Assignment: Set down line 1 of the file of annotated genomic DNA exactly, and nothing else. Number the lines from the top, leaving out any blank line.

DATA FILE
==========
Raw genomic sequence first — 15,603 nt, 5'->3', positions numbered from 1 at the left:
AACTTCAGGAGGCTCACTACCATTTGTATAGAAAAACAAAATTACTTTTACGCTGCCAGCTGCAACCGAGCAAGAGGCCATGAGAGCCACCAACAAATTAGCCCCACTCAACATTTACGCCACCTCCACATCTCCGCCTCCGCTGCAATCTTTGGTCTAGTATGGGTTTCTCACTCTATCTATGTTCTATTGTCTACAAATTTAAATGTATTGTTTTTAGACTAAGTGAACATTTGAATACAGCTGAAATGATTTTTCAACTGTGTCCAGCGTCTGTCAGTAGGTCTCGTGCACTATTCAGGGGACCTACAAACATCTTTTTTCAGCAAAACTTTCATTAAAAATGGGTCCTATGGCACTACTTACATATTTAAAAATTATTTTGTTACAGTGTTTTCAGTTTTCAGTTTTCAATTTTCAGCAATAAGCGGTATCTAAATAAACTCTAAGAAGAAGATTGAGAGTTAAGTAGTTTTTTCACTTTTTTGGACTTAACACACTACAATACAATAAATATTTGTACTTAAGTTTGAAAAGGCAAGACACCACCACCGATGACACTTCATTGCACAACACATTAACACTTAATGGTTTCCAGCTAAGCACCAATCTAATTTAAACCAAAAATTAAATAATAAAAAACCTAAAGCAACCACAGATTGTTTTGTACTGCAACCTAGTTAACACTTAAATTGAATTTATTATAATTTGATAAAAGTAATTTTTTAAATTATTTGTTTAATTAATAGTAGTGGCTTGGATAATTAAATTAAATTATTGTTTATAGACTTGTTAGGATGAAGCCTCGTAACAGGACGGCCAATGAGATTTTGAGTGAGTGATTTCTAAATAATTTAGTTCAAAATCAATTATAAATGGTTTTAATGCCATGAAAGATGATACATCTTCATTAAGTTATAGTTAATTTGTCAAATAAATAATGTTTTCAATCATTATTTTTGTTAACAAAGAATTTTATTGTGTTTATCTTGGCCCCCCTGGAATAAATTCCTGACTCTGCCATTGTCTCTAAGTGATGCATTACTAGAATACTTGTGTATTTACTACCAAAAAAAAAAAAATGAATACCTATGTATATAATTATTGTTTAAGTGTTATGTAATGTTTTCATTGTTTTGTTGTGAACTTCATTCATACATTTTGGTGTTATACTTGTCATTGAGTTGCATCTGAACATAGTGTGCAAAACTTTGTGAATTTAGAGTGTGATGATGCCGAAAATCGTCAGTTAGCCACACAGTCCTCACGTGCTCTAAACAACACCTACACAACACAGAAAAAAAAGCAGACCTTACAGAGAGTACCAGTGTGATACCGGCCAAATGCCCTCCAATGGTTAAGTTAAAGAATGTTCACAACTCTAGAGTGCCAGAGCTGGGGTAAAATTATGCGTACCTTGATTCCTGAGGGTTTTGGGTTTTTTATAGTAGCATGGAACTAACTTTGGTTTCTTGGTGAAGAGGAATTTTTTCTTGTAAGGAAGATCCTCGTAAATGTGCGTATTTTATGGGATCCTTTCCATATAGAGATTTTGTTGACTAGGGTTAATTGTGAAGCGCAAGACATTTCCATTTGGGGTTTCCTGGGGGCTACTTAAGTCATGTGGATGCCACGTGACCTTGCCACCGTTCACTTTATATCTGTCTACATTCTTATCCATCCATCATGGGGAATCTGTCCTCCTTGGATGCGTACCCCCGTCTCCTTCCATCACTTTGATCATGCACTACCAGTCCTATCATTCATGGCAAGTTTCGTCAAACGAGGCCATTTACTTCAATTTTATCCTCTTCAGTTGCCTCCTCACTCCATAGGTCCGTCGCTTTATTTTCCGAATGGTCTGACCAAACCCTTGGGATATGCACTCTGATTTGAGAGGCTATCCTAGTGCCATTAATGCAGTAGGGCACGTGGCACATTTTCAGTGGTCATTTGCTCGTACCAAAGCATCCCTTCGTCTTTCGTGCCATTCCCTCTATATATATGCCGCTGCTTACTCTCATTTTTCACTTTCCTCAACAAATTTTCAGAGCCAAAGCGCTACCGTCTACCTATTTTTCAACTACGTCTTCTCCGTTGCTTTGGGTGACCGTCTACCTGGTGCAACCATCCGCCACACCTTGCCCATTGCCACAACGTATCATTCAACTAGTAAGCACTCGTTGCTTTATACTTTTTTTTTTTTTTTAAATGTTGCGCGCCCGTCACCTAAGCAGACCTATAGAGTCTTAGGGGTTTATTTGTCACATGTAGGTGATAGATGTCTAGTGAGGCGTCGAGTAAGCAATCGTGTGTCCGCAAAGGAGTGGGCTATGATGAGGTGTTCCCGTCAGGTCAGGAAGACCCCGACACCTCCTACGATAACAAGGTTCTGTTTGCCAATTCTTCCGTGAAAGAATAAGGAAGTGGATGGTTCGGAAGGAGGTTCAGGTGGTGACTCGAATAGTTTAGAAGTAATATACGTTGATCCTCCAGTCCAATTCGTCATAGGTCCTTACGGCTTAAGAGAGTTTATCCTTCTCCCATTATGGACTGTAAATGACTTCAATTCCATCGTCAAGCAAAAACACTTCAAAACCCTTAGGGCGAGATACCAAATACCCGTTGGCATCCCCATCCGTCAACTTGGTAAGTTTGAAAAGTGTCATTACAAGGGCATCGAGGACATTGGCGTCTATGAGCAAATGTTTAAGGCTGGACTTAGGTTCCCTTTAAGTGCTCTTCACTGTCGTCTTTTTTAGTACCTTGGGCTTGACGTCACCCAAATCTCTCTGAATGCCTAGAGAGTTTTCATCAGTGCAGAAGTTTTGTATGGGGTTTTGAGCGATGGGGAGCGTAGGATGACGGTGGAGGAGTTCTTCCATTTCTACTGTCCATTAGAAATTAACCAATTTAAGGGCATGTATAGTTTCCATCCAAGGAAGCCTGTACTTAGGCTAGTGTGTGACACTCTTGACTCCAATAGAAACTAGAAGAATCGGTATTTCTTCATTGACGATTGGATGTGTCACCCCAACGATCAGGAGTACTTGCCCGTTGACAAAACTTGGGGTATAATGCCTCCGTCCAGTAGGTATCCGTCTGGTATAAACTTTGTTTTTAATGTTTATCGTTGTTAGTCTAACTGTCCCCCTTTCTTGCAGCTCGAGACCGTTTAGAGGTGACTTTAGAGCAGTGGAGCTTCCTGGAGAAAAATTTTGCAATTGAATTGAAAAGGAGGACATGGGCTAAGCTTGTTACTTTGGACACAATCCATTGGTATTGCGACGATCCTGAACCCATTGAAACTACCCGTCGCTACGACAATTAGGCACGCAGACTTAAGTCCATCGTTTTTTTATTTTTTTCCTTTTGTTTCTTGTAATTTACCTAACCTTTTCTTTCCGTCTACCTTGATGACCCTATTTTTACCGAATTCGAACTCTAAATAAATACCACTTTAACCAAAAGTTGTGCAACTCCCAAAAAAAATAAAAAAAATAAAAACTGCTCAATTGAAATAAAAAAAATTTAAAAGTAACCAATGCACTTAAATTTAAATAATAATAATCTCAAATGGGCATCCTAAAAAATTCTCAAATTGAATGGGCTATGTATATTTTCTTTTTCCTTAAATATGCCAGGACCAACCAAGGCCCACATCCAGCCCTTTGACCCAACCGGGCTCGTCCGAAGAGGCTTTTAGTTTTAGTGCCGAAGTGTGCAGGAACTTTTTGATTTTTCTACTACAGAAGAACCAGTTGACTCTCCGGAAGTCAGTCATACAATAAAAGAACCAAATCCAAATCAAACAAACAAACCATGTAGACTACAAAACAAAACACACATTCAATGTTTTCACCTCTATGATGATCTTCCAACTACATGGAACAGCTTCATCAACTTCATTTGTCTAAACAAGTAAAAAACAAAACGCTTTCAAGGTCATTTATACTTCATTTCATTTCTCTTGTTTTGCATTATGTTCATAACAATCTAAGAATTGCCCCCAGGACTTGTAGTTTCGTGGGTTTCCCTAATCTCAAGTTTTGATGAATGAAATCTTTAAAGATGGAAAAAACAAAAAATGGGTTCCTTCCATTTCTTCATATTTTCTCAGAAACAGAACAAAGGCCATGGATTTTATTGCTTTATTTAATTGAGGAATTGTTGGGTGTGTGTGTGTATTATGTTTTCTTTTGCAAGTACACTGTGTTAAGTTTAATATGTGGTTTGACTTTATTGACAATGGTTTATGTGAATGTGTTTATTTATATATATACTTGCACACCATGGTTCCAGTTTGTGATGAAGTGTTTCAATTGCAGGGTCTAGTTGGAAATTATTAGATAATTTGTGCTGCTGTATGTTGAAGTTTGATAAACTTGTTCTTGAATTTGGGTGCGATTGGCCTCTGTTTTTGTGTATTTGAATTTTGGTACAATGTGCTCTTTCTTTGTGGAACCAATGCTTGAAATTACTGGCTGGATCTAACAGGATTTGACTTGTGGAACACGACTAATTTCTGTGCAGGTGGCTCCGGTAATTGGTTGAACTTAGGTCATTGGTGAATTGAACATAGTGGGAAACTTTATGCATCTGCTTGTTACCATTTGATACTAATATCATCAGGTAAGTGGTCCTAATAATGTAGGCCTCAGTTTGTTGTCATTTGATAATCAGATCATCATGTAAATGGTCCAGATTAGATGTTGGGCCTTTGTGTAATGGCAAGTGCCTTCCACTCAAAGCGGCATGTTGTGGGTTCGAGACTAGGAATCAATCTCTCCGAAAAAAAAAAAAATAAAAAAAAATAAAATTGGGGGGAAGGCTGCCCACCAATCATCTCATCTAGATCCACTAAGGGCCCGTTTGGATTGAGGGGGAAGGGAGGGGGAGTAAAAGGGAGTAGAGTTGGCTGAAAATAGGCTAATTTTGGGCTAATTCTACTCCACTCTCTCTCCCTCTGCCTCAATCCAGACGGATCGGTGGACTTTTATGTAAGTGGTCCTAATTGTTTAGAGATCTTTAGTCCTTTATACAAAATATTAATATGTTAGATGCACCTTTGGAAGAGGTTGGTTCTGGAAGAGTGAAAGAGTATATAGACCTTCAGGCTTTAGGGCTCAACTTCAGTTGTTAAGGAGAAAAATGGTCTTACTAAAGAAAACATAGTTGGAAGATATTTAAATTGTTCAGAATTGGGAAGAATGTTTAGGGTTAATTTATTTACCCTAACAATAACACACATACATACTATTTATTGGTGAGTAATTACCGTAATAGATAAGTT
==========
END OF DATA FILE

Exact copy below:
Raw genomic sequence first — 15,603 nt, 5'->3', positions numbered from 1 at the left: